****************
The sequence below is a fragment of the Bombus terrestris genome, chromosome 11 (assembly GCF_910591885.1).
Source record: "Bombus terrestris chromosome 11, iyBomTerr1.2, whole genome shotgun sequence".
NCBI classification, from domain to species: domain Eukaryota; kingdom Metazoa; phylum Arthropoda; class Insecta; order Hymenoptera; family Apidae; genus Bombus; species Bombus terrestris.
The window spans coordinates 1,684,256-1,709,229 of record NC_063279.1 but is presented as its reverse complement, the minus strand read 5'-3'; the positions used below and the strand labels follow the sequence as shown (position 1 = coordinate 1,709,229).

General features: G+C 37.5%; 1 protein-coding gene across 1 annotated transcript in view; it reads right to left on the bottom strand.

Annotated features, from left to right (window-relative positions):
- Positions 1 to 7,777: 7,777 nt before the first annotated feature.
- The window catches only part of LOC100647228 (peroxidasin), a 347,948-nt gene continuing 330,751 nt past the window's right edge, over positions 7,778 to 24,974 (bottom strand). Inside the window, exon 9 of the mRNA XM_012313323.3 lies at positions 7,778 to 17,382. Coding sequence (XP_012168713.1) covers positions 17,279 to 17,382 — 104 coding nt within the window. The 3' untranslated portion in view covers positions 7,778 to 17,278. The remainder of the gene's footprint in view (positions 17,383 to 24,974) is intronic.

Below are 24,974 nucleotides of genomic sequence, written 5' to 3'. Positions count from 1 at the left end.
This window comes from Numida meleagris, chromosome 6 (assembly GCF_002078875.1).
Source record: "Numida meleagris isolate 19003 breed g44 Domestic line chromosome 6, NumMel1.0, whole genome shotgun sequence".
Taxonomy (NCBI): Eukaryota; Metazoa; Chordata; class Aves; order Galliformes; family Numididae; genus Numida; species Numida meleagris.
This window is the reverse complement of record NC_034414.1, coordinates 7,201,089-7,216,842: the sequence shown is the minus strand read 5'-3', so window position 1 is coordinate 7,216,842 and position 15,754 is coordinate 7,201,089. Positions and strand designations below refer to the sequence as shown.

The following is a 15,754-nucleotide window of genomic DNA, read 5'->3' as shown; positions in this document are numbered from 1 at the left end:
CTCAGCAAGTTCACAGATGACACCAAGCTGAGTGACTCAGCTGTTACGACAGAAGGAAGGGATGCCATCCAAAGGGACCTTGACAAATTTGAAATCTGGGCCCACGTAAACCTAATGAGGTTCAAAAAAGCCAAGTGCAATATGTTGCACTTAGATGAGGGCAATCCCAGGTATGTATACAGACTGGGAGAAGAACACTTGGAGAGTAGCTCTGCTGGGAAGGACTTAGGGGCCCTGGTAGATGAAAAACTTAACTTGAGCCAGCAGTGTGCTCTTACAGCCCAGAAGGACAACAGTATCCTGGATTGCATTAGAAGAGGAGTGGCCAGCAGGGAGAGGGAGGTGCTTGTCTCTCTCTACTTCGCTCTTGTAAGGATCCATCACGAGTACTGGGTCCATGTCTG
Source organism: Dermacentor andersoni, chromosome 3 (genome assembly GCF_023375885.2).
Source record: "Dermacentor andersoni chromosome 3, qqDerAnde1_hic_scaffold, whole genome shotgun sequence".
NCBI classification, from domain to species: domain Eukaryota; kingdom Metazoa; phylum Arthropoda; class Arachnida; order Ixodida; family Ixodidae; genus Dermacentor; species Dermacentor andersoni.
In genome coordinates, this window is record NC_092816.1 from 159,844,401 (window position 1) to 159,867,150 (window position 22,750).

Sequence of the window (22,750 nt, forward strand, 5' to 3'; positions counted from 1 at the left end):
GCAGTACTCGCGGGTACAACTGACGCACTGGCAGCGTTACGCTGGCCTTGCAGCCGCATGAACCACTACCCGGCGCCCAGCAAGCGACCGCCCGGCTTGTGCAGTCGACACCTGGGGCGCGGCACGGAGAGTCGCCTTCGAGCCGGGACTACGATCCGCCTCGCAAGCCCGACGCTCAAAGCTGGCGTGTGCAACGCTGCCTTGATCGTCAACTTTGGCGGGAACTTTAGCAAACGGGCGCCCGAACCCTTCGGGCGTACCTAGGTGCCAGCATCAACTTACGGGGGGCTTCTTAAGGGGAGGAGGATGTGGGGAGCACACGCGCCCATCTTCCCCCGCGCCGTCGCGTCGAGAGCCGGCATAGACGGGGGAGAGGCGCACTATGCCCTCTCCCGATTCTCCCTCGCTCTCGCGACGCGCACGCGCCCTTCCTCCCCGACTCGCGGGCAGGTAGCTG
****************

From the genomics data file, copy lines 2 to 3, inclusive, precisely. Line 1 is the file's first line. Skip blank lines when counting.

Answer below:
Source record: "Bombus terrestris chromosome 11, iyBomTerr1.2, whole genome shotgun sequence".
NCBI classification, from domain to species: domain Eukaryota; kingdom Metazoa; phylum Arthropoda; class Insecta; order Hymenoptera; family Apidae; genus Bombus; species Bombus terrestris.